• Product Dimensions: 1.8 x 6.5 x 9.8 inches
  • Shipping Weight: 1.6 pounds
  • Average Customer Review: 4.3 out of 5 stars  See all reviews (52 customer reviews)
  • Amazon Best Sellers Rank: #2,221,981 in Books (See Top 100 in Books)

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Customer Reviews

Most Helpful Customer Reviews

11 of 11 people found the following review helpful By A Customer on September 1, 1999
Format: Hardcover
BELLADONNA
I admit, I picked up this novel for the sex. I expected a light but juicy story about glamorous people and their hidden lives. What I found was much more compelling, much more provocative -- just more.
Belladonna has been promoted as "A Novel of Revenge." A beautiful and innocent young American woman is kidnapped by powerful European aristocrats, then held as a helpless sex slave. Later, she gets them back, and then some. All true, but it doesn't begin to cover the depth of Karen Moline's characters, or the bitter truth in their responses to whatever life throws at them. Instead of going for cliches, she goes for gritty reality, every time. Nothing on the dust jacket mentions the rich thematic layers she weaves into a hypnotic cloth: the power dynamic that operates under the surface of all relationships; or how imprisonment of the mind can be much stronger than any physical ties that bind. Heavy stuff, but Moline serves it up skillfully in a perfect literary souffle.
On a more tender note, she also explores how "family" is truly defined by unconditional acceptance and support, not by genetic connection. I love the way she takes a group of walking-wounded individuals and joins them together with more commitment to each other than you'd find in many birth families.
This writer knows the meaning of style. Her narrator, Tomassino, doesn't just tell the story, he confides it to you with gossipy delight, as witty and entertaining as your favorite gay hair stylist. I actually heard the abridged book on audio tape, read by actor Tim Curry, before I read the novel.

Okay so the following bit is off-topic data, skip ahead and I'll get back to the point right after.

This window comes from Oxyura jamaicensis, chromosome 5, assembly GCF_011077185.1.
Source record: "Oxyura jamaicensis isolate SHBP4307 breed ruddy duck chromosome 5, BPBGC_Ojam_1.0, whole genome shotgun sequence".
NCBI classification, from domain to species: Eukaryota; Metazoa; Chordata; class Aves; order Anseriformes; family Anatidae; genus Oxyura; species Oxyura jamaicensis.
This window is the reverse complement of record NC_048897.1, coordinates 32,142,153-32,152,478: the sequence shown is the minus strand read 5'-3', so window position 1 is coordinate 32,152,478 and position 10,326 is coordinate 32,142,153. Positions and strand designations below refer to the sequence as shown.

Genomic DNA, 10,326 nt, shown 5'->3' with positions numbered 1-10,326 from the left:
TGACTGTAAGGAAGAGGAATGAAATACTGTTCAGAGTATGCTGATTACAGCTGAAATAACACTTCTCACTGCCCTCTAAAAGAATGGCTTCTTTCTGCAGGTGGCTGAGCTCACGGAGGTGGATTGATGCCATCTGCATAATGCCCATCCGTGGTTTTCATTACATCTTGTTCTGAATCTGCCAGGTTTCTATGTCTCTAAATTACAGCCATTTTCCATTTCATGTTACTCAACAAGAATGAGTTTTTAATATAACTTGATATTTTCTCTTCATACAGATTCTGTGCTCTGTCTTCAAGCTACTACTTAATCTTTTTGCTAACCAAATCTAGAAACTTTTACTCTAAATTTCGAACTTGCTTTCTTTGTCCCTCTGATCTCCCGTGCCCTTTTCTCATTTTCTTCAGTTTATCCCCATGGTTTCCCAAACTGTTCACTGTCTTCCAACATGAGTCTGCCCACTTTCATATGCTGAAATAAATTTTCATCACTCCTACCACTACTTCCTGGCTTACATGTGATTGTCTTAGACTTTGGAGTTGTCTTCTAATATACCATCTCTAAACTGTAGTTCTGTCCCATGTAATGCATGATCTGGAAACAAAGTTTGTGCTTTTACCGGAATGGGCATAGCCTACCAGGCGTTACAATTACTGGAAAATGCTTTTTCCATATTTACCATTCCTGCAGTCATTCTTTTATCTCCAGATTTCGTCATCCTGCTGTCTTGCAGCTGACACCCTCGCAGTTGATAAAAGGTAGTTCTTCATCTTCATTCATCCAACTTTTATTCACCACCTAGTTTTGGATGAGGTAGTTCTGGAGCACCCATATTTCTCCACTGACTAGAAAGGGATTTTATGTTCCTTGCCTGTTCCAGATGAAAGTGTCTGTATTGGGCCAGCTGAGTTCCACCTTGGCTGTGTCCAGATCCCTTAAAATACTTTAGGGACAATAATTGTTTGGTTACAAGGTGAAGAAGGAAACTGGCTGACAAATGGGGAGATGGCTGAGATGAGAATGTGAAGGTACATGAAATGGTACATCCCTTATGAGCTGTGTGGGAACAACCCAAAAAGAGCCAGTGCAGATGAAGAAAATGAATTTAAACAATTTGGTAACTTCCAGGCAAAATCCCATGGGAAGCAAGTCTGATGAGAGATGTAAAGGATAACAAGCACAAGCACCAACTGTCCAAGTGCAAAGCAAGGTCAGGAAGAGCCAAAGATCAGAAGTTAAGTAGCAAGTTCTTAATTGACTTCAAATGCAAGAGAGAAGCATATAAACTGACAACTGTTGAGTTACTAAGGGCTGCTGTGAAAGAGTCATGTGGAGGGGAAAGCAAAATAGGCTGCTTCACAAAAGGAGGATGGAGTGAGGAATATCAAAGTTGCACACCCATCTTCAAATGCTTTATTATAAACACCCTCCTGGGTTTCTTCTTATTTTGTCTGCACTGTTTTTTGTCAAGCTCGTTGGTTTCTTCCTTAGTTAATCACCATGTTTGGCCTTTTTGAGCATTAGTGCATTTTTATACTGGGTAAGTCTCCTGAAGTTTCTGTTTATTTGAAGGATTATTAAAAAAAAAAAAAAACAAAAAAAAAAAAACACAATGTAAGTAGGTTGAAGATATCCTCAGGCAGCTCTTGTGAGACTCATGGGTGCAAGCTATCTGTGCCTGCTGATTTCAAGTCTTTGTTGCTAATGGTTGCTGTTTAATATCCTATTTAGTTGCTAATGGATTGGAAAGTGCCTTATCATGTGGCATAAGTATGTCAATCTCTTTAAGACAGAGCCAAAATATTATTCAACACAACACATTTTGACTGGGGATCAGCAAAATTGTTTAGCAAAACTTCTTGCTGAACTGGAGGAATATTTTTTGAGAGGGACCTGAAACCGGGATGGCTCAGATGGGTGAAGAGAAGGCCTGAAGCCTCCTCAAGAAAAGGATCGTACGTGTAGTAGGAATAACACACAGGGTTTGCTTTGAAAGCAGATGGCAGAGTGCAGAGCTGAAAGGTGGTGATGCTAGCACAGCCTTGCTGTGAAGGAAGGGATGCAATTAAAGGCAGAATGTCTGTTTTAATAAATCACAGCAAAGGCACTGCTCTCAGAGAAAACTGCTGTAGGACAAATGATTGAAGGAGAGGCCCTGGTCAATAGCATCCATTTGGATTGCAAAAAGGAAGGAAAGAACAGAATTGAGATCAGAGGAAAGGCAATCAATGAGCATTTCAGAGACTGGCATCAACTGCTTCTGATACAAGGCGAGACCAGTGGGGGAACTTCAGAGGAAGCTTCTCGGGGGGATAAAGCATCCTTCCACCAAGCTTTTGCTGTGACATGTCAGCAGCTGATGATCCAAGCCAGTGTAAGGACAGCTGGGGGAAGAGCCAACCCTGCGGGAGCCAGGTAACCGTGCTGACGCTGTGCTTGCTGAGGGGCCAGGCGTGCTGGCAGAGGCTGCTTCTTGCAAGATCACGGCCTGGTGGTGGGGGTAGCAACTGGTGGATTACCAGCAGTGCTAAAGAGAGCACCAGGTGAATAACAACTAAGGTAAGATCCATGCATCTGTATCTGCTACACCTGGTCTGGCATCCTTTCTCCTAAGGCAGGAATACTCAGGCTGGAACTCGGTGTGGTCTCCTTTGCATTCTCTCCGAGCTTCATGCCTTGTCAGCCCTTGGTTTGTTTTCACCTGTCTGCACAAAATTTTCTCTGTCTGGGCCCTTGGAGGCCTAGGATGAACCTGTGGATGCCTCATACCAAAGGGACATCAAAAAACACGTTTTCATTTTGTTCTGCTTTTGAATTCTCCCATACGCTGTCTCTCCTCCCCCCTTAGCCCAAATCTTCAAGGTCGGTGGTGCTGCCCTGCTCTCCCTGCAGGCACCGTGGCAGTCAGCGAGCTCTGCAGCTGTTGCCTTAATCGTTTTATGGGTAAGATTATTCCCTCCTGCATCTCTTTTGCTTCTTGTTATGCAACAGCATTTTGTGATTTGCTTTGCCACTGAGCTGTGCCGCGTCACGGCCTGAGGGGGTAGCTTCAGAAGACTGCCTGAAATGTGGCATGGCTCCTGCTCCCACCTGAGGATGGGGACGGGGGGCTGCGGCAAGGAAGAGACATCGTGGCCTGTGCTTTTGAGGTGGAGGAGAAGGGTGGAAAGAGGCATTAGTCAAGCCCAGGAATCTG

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8 of 8 people found the following review helpful By Stephen G. Shumate on February 17, 2003
Format: Mass Market Paperback Verified Purchase
Like a Jackie Collins novel on acid, this baroque drag queen fantasy run amok will amuse any former reader of romance. Just when you think the plot could not possibly get any more ridiculous, it does, with delightful results. There is a dark theme, but the book is so over-the-top that it is impossible to take seriously. It reads as high camp. The perfect, by-the-pool page turner. As soon as I finished reading it, I bought a dozen copies to give to my friends. I have yet to hear a bad review from them. This book has no redeeming qualities whatsoever, but it's so much fun you won't care. Enjoy!
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4 of 4 people found the following review helpful By book lover on December 11, 1999
Format: Mass Market Paperback
I'd just gone through a spate of books I could not sink my teeth into, then I picked up Belladonna and was hooked, read it over one long weekend. It's the kind of book that makes you glad your Saturday night date had to cancel: wonderfully twisted characters, great plot, amazing scenes. I can't wait for Moline's next one.